Tom Brady seemingly put together his own form of protest during the preseason, which upon review involved an equipment violation that may set up a scenario that may be interesting to see how it plays out.
A listener for 98.5 the Sports Hub pointed out that Brady removed the small NFL logo decal from his helmet, with the sticker missing from the lower left of the veteran quarterback’s helmet during the preseason.
— Eric Penza (@Pennzoil90) September 2, 2016
Michael Hurley of CBS Boston took a look at a series of photos from last season, which showed that Brady obviously took no issue with it last year as it was present on each of the photos he reviewed. Brady’s teammates were also each seen with it on their helmets during this presason, so it’s clearly “more probable than not” that Brady removed it himself from his helmet than it is it was simply forgotten to be applied in each of the games Brady was present for.
The NFL Rule book clearly states that sticker needs to be there, which means that Brady may be daring Goodell to punish him for an equipment violation, which barring a second 4-game suspension, would essentially mean an inconsistent punishment without notice and further strengthen the case against the league that isn’t completely dead yet.
From the NFL Rule Book as it pertains to helmets:
“Helmet with all points of the chin strap (white only) fastened and facemask attached. Facemasks must not be more than ⅝-inch in diameter and must be made of rounded material; transparent materials are prohibited. Clear (transparent) plastic eye shields are optional. Tinted eye shields may be worn only after the League office is supplied with appropriate medical documentation and approval is subsequently granted. The League office has final approval. No visible identification of a manufacturer’s name or logo on the exterior of a helmet or on any attachment to a helmet is permitted unless provided for under a commercial arrangement between the League and manufacturer; in no event is identification of any helmet manufacturer permitted on the visible surface of a rear cervical pad. All helmets must carry a small NFL shield logo on the rear lower-left exterior, and an approved warning label on the rear lower-right exterior. Both labels will be supplied in quantity by the League office.”
Forgetting the potential that he could be receiving, here’s a look at the penalties for players who are involved in any kind of violation:
From the NFL Rule Book:
– For violation of this Section 4 discovered during pregame warm-ups or at other times prior to the game, player will be advised to make appropriate correction; if the violation is not corrected, player will not be permitted to enter the game.
– For violation of this Section 4 that is discovered while player is in the game, and which involves the competitive or player safety aspects of the game (e.g., illegal kicking toe of shoe, an adhesive or slippery substance, failure to wear mandatory equipment), player will be removed from the game until he has complied.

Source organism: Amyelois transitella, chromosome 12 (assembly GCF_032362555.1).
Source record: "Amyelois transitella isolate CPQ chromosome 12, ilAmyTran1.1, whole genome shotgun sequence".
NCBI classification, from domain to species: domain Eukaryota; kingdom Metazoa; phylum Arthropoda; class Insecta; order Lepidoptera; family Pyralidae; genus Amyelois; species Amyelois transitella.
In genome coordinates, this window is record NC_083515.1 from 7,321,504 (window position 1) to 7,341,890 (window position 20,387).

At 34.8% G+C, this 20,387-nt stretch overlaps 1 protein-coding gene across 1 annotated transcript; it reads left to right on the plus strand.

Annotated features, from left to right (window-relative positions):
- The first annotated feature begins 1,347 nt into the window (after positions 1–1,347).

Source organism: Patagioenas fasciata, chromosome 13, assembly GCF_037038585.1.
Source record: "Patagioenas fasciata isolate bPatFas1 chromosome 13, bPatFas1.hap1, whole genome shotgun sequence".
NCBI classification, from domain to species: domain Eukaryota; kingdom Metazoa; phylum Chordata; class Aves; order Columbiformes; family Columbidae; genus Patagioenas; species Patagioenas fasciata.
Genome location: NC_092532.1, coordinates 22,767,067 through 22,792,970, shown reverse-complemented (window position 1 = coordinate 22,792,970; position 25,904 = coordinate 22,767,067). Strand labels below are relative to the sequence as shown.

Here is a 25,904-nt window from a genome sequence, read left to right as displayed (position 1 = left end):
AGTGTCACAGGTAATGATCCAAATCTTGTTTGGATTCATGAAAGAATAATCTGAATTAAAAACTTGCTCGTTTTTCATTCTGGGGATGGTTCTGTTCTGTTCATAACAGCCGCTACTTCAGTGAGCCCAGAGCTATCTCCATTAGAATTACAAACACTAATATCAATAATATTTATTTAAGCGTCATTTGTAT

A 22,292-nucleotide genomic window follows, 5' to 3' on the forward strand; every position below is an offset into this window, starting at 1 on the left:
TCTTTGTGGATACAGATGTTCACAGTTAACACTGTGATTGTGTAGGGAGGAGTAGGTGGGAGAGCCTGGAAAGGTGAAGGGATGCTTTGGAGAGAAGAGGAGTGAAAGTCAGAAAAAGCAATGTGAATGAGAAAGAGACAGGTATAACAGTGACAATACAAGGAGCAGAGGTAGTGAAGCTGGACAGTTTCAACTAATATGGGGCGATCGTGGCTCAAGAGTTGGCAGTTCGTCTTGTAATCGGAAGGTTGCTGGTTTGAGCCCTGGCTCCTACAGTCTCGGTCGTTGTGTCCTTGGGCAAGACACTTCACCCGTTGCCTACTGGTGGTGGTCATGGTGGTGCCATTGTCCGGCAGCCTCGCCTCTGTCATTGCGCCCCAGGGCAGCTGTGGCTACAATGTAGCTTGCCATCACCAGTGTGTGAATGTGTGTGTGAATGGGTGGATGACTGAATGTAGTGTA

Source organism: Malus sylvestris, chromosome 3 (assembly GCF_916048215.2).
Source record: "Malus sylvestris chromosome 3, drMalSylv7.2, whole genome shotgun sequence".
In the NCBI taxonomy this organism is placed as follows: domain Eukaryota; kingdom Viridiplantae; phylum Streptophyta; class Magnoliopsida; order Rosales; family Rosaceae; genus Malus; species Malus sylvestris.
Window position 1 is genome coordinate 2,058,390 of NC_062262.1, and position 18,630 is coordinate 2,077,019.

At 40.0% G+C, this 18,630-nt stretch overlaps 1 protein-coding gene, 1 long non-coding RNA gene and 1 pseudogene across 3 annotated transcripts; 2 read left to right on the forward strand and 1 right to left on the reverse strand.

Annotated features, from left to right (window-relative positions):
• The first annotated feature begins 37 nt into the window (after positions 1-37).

– For any other violation of this Section 4 (e.g., wristbands that are not League-approved, towel with a personal message, impermissible headwear under the helmet) that is discovered while the player is in the game, player will be advised to make appropriate correction at the next change of possession; if the violation is not corrected, player will not be permitted to enter the game.
– For violation of this Section 4 detected in the bench area: Player and head coach will be asked to remove the objectionable item, properly equip the player, or otherwise correct the violation. The involved player or players will not be permitted to enter the game until the player has complied.
– For illegal entry or return of a player suspended under this Section 4: Loss of five yards from succeeding spot and removal until properly equipped after one down. See 3-33.
– For repeat violation: Disqualification from game
Note 1: In addition to the game-day penalties specified above, the Commissioner may subsequently impose independent disciplinary action on the involved player, up to and including suspension from the team’s next game—preseason, regular season, or postseason, whichever is applicable.
Note 2: If a player is suspended for having adhesive or slippery substances on his body, equipment, or uniform, he must remain out of the game for one play, even if there is a team time out, the two-minute warning, or the end of a period.
Note 3: If a player (kicker) is suspended for having an illegal kicking shoe, he must remain out of the game for one play, unless there is a team time out, the two-minute warning, or the end of the period.
So under that guideline, a player shouldn’t be suspended more than one game for an equipment violation.
It’s a brilliant move by Brady, who obviously knew what he was doing since he’s far too intelligent to make a move like this without understanding exactly what the implications could be, and it’s essentially daring Roger Goodell to punish him further knowing that the violation is more or less equivalent to the reason why he’s set to be suspended for the first four games of 2016.
Brady’s suspension is set to begin on Saturday at 4pm ET, which is still surreal to imagine given the reasons behind it and how we’ve already seen players get punished for less despite doing more. Needless to say, things are likely set to get interesting. Given that the battle in court isn’t completely dead, while he may have accepted his punishment, he’s clearly not done battling the commissioner just yet.
Posted Under: Patriots Commentary
Tags: DeflateGate Roger Goodell Tom Brady